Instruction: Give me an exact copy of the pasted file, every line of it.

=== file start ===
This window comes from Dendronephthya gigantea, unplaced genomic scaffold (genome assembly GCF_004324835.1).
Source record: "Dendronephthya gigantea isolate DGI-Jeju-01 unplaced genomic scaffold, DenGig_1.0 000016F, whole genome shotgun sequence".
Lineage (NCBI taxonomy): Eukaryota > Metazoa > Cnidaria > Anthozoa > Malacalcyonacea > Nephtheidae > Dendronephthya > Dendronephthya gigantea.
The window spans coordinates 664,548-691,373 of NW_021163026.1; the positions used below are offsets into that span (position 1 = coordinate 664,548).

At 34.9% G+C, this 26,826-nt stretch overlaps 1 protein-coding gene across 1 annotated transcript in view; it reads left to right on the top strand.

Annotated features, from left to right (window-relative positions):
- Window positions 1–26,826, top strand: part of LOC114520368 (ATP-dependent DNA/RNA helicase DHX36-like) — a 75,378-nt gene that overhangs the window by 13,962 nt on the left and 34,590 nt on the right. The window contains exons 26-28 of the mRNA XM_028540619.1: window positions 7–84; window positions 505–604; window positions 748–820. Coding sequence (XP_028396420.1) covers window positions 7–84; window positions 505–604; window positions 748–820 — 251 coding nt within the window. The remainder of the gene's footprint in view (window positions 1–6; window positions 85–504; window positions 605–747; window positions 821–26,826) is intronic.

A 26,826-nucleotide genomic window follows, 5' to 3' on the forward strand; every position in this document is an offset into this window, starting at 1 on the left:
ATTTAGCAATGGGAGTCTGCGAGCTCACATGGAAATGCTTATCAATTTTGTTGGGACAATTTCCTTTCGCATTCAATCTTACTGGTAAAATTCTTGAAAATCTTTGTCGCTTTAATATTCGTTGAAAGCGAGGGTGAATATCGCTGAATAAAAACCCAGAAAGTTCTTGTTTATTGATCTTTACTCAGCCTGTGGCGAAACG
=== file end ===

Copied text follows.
This window comes from Dendronephthya gigantea, unplaced genomic scaffold (genome assembly GCF_004324835.1).
Source record: "Dendronephthya gigantea isolate DGI-Jeju-01 unplaced genomic scaffold, DenGig_1.0 000016F, whole genome shotgun sequence".
Lineage (NCBI taxonomy): Eukaryota > Metazoa > Cnidaria > Anthozoa > Malacalcyonacea > Nephtheidae > Dendronephthya > Dendronephthya gigantea.
The window spans coordinates 664,548-691,373 of NW_021163026.1; the positions used below are offsets into that span (position 1 = coordinate 664,548).

At 34.9% G+C, this 26,826-nt stretch overlaps 1 protein-coding gene across 1 annotated transcript in view; it reads left to right on the top strand.

Annotated features, from left to right (window-relative positions):
- Window positions 1–26,826, top strand: part of LOC114520368 (ATP-dependent DNA/RNA helicase DHX36-like) — a 75,378-nt gene that overhangs the window by 13,962 nt on the left and 34,590 nt on the right. The window contains exons 26-28 of the mRNA XM_028540619.1: window positions 7–84; window positions 505–604; window positions 748–820. Coding sequence (XP_028396420.1) covers window positions 7–84; window positions 505–604; window positions 748–820 — 251 coding nt within the window. The remainder of the gene's footprint in view (window positions 1–6; window positions 85–504; window positions 605–747; window positions 821–26,826) is intronic.

A 26,826-nucleotide genomic window follows, 5' to 3' on the forward strand; every position in this document is an offset into this window, starting at 1 on the left:
ATTTAGCAATGGGAGTCTGCGAGCTCACATGGAAATGCTTATCAATTTTGTTGGGACAATTTCCTTTCGCATTCAATCTTACTGGTAAAATTCTTGAAAATCTTTGTCGCTTTAATATTCGTTGAAAGCGAGGGTGAATATCGCTGAATAAAAACCCAGAAAGTTCTTGTTTATTGATCTTTACTCAGCCTGTGGCGAAACG